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Will NASA leaders succeed in eating into Jubilee strongholds?

By Allan Mungai | March 7th 2017
NASA's Kalonzo Musyoka and Moses Wetang'ula address residents of Isiolo town. (Photo: Dennis Kavisu/Standard)

The National Super Alliance (NASA) is crossing its fingers that its forays into disgruntled perceived Jubilee strongholds will pay dividends.

Having failed to make an impression in previous elections, the NASA outfit will be counting on unfulfilled promises by the Jubilee government to the Meru people to storm into the heart of President Uhuru Kenyatta’s backyard.

The new Opposition alliance has not hidden its desire to endear itself to residents of Mt Kenya East (Meru, Tharaka Nithi and Embu), who have recently displayed open defiance towards the Jubilee government.

Since the turn of the year, the NASA brigade led by ODM leader Raila Odinga has been in the region three times and been buoyed by large turnouts.


Indeed, NASA’s forays into a region that voted overwhelmingly for the ruling Jubilee coalition in 2013 is causing concern, especially the effort to worm their way into the hearts of disenfranchised miraa farmers affected by a sale ban in key markets of the United Kingdom and the Netherlands.

Immediately after signing the pact to formally establish NASA and staging a massive rally in Eldoret, Raila, Moses Wetang’ula (Ford-Kenya), Musalia Mudavadi (Amani National Congress) and Kalonzo Musyoka (Wiper) renewed their efforts to charm Mt Kenya East.

In the 2013 General Election, Raila managed close to 40,000 votes in the two counties against the President’s 500,000. NASA is eyeing a larger portion of the region’s vote.

But while they managed to pull huge crowds during their two-day rallies, Jubilee stalwarts like Senator Kiraitu Murungi, North Imenti MP Rahim Dawood and Muthomi Njuki (Chuka/Igambang’ombe) are sceptical of NASA’s ability to translate the crowds into votes.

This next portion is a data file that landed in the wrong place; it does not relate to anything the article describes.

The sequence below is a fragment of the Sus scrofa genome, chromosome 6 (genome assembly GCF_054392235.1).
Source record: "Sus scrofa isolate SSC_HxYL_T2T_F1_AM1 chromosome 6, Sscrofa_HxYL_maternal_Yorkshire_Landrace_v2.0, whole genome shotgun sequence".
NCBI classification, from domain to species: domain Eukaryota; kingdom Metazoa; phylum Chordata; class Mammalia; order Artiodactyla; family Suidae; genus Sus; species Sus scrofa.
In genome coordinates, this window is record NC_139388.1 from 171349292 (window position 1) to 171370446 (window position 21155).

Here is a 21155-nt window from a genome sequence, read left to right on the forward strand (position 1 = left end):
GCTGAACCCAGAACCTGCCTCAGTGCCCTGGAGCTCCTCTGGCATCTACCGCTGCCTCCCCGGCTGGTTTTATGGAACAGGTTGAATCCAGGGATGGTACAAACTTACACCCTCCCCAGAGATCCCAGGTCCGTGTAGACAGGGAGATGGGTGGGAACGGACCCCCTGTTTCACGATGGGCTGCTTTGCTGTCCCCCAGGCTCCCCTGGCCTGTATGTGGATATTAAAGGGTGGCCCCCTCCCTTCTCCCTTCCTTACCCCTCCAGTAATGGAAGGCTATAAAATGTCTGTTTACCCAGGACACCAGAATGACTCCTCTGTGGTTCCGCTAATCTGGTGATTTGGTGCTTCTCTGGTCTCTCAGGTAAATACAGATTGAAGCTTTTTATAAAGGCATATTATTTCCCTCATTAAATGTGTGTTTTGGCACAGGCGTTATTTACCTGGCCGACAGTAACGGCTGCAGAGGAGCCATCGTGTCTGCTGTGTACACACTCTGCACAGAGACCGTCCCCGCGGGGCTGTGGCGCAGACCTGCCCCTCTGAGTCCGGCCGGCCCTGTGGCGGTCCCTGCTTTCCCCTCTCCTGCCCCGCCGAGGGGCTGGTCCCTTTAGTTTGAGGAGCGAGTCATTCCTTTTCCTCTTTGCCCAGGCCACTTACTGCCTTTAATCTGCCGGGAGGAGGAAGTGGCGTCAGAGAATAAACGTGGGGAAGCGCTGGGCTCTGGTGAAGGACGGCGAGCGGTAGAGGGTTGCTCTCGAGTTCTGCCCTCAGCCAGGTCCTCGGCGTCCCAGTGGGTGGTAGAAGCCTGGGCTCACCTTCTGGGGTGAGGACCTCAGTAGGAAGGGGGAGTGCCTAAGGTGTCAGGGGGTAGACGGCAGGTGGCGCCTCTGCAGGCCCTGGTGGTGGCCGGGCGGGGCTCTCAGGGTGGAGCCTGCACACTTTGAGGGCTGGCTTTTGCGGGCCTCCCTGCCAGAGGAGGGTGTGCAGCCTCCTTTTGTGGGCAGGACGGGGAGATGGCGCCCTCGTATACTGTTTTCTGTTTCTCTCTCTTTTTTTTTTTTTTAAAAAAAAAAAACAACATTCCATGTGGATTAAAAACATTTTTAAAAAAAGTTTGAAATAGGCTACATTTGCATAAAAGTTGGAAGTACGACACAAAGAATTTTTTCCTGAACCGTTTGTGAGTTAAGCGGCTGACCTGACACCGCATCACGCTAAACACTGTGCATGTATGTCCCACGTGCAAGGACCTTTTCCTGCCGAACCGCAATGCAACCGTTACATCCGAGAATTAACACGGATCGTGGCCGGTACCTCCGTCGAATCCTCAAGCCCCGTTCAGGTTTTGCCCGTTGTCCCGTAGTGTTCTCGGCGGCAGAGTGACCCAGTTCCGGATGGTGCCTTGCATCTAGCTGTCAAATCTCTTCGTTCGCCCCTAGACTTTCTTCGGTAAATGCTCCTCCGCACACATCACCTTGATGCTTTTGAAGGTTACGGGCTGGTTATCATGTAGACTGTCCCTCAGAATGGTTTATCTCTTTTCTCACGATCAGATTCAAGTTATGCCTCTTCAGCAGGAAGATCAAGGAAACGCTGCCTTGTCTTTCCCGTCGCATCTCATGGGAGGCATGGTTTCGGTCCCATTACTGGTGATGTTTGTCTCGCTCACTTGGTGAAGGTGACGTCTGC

The legislators have faulted NASA’s focus on what Jubilee has not done instead of providing solutions to the problems hounding the region.

“Raila is trying to incite the crowds against the Government but his empty rhetoric will not take him anywhere. He does not provide concrete solutions,” Kiraitu said, touching on the miraa issue.


However, the senator, who is a key figure in Jubilee, yesterday contended that there were still pledges the Government had not delivered, although he blamed that on state bureaucracy.

Kiraitu extended calls to Jubilee leaders to visit the county to fight the NASA wave.

Mt Kenya Youth Caucus Chairman Linford Mutembei agreed with Kiraitu. The youth leader believes that despite the grand reception, NASA does not hold sway in Meru.

However, he did not discount the possibility of the Opposition outfit securing some parliamentary seats.

“Crowds do not necessarily translate into votes and what is certain is that Meru will vote in a Jubilee president,” said Mr Mutembei.

Mr Njuki, the Chuka/Igambang’ombe MP, however said that it would be necessary for Jubilee Party leaders Uhuru and William Ruto to plan their own visits to undo any progress NASA was making in the region.

“I think what NASA are up to is futile but JP should not take it for granted, especially seeing that they have increased the frequency of their visits. Uhuru and Ruto should plan counter rallies”, Njuki told The Standard.

Mr Linturi said until Jubilee delivered on the pledges made to Meru, they would use their vote to bargain with any presidential candidate.

Political observers believe NASA’s bid to make inroads in the region is fuelled by apparent discord in Jubilee involving key political figures in Meru, and might just yield fruit.

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